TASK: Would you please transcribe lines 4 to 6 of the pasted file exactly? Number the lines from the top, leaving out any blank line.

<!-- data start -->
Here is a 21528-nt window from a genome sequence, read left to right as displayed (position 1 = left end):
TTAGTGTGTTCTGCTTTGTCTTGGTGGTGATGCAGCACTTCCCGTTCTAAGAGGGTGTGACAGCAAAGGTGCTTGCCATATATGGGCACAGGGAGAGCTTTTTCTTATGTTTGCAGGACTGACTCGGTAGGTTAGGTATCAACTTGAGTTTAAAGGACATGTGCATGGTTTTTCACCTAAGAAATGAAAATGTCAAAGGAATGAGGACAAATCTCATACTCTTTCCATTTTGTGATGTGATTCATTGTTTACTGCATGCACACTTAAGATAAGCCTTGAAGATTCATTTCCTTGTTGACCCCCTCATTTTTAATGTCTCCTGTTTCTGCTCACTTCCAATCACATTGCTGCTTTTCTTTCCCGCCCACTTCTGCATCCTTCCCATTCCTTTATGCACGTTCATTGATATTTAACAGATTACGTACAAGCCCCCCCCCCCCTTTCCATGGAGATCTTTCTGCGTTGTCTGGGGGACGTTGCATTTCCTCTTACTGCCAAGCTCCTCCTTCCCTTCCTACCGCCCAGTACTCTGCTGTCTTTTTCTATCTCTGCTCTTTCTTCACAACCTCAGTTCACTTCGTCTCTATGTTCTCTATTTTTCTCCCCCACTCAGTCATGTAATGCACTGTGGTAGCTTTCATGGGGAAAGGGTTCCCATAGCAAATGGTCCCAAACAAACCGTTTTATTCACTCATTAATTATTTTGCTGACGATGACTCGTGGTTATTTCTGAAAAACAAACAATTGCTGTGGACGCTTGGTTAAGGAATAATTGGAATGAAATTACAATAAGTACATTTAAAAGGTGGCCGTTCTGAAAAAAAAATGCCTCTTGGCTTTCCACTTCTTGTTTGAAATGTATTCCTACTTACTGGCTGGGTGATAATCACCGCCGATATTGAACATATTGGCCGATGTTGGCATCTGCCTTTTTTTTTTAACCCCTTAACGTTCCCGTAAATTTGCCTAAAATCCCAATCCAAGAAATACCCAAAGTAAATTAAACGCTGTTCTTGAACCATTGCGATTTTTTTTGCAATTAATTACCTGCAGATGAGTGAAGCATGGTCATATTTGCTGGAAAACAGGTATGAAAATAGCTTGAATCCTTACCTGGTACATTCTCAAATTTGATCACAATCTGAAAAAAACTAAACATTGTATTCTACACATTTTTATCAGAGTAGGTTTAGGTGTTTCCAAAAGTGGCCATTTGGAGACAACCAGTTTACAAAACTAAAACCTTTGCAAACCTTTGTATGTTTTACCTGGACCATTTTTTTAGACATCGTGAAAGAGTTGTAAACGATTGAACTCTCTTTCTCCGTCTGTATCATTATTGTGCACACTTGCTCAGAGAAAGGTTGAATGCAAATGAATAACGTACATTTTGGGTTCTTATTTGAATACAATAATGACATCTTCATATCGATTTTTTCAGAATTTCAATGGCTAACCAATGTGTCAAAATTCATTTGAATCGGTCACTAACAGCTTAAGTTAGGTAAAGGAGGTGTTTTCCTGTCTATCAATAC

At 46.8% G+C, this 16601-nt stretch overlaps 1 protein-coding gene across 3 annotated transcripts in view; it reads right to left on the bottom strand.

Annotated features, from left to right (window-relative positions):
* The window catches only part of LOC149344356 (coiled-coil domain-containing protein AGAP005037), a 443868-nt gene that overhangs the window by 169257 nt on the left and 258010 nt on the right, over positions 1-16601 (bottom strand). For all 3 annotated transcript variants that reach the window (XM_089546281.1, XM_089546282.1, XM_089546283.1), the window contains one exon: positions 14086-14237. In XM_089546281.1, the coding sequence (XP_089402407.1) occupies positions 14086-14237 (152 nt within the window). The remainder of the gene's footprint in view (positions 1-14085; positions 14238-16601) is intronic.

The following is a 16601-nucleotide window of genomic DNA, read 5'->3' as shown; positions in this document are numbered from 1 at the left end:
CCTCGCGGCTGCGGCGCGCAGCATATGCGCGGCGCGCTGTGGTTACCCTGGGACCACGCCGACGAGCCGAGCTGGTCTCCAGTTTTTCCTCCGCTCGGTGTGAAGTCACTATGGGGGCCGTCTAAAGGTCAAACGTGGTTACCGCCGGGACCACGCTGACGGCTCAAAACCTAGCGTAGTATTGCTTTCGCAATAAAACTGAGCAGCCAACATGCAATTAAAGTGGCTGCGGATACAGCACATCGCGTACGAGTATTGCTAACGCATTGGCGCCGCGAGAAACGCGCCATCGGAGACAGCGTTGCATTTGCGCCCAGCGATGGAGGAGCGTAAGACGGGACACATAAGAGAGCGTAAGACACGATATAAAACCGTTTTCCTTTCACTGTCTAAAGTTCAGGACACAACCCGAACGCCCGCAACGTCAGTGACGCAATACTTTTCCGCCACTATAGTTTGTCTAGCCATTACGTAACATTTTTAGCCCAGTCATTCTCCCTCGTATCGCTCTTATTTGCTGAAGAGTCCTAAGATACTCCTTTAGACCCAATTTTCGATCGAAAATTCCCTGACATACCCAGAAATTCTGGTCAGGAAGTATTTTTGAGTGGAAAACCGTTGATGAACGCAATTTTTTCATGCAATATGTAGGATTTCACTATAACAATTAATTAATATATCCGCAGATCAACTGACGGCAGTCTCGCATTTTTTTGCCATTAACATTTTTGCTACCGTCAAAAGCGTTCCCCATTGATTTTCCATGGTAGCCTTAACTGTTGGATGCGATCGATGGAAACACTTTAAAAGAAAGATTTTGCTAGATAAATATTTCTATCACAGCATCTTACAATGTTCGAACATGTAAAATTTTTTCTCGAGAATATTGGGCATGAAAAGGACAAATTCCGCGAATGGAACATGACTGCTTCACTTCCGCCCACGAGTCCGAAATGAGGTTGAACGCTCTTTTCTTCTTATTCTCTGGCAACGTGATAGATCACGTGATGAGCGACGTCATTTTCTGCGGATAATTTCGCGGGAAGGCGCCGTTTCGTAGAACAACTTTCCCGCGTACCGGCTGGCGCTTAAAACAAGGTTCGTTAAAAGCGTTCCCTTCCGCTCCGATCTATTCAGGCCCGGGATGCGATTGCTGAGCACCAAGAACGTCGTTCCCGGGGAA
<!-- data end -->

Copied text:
Annotated features, from left to right (window-relative positions):
* The window catches only part of LOC149344356 (coiled-coil domain-containing protein AGAP005037), a 443868-nt gene that overhangs the window by 169257 nt on the left and 258010 nt on the right, over positions 1-16601 (bottom strand). For all 3 annotated transcript variants that reach the window (XM_089546281.1, XM_089546282.1, XM_089546283.1), the window contains one exon: positions 14086-14237. In XM_089546281.1, the coding sequence (XP_089402407.1) occupies positions 14086-14237 (152 nt within the window). The remainder of the gene's footprint in view (positions 1-14085; positions 14238-16601) is intronic.

The following is a 16601-nucleotide window of genomic DNA, read 5'->3' as shown; positions in this document are numbered from 1 at the left end: